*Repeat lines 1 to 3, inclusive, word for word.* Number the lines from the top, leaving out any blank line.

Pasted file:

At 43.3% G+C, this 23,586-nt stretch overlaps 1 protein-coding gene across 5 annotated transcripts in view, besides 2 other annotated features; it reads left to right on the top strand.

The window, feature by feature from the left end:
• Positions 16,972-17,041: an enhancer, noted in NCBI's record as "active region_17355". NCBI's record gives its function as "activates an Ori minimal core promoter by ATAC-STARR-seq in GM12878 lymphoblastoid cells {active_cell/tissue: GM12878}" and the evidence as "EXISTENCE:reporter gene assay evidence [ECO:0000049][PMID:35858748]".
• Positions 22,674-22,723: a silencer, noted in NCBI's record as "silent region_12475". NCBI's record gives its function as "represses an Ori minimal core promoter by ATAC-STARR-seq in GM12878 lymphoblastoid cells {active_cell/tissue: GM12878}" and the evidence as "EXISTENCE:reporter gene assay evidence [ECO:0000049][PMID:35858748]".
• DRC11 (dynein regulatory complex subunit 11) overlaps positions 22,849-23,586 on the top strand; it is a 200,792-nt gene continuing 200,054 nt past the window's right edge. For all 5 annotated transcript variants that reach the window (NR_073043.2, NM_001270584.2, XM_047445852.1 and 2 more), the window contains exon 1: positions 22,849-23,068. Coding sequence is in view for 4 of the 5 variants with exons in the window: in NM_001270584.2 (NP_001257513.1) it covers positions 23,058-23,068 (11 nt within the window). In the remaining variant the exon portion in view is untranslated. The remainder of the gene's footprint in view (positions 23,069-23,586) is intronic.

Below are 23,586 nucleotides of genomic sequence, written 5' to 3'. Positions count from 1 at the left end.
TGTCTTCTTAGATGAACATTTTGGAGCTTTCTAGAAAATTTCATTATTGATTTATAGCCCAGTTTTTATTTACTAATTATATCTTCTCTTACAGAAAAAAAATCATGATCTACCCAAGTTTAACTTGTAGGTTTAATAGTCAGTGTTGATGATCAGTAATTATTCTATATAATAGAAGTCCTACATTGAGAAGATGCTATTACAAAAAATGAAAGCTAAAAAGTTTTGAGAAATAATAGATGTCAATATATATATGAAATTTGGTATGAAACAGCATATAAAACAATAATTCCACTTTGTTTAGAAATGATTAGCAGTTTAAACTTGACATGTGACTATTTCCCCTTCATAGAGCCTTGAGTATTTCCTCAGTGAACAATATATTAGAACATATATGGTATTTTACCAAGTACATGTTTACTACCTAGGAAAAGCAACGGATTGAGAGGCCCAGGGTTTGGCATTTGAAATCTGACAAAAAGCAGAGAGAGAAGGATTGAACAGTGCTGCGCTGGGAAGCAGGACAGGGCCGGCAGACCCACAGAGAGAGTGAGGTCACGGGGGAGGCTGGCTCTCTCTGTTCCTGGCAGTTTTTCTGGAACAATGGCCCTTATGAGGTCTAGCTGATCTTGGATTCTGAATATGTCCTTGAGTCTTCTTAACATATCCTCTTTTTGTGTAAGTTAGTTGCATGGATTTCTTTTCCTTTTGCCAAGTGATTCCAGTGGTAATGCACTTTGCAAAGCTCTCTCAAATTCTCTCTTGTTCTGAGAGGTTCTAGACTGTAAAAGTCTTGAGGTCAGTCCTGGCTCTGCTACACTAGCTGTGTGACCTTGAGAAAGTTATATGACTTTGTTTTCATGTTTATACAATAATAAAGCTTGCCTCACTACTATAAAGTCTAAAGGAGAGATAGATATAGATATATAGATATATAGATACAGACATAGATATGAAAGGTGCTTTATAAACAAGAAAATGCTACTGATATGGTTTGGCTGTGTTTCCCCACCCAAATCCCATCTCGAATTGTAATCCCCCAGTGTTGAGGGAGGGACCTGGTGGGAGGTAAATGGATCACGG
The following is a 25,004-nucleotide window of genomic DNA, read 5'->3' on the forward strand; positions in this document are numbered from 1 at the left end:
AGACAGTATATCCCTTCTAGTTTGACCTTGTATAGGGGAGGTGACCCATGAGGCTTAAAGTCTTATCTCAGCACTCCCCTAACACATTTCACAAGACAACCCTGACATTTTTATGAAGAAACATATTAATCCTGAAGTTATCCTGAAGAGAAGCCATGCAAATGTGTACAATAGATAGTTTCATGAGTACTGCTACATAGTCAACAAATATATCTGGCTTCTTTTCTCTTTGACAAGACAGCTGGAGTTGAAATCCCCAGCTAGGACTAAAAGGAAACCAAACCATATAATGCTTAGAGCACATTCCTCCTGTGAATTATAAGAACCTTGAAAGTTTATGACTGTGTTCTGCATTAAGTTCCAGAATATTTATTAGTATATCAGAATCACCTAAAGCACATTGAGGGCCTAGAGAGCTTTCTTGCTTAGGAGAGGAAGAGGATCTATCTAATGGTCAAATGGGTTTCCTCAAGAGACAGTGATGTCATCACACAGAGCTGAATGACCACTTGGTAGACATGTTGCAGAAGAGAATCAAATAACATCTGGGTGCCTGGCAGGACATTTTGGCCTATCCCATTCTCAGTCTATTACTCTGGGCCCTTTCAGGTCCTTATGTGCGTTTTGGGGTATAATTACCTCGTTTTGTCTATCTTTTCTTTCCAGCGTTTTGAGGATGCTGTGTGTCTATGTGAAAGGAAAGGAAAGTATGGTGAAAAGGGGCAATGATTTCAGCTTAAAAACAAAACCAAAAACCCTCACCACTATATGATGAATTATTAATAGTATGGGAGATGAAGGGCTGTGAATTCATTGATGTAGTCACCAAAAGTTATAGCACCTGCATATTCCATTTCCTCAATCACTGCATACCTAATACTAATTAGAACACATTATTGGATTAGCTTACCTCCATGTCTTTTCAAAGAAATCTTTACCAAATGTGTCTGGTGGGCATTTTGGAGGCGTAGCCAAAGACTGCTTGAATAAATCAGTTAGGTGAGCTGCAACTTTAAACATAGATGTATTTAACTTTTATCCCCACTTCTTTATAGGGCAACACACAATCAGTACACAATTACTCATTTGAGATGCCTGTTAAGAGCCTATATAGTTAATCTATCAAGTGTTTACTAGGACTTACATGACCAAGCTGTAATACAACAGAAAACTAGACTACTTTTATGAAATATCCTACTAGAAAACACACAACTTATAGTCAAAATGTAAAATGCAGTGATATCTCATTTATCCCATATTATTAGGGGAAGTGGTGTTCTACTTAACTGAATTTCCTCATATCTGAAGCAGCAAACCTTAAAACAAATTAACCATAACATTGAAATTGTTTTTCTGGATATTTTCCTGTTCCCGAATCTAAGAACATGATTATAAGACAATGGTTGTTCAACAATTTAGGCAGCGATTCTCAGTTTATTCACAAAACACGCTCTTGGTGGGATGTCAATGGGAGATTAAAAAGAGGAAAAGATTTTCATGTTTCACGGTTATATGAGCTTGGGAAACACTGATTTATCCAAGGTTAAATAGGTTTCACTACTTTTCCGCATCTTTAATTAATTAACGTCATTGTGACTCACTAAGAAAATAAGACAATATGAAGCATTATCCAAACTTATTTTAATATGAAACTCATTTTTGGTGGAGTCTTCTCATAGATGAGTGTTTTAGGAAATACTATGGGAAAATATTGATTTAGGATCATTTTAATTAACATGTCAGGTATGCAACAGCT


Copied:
At 43.3% G+C, this 23,586-nt stretch overlaps 1 protein-coding gene across 5 annotated transcripts in view, besides 2 other annotated features; it reads left to right on the top strand.

The window, feature by feature from the left end:
• Positions 16,972-17,041: an enhancer, noted in NCBI's record as "active region_17355". NCBI's record gives its function as "activates an Ori minimal core promoter by ATAC-STARR-seq in GM12878 lymphoblastoid cells {active_cell/tissue: GM12878}" and the evidence as "EXISTENCE:reporter gene assay evidence [ECO:0000049][PMID:35858748]".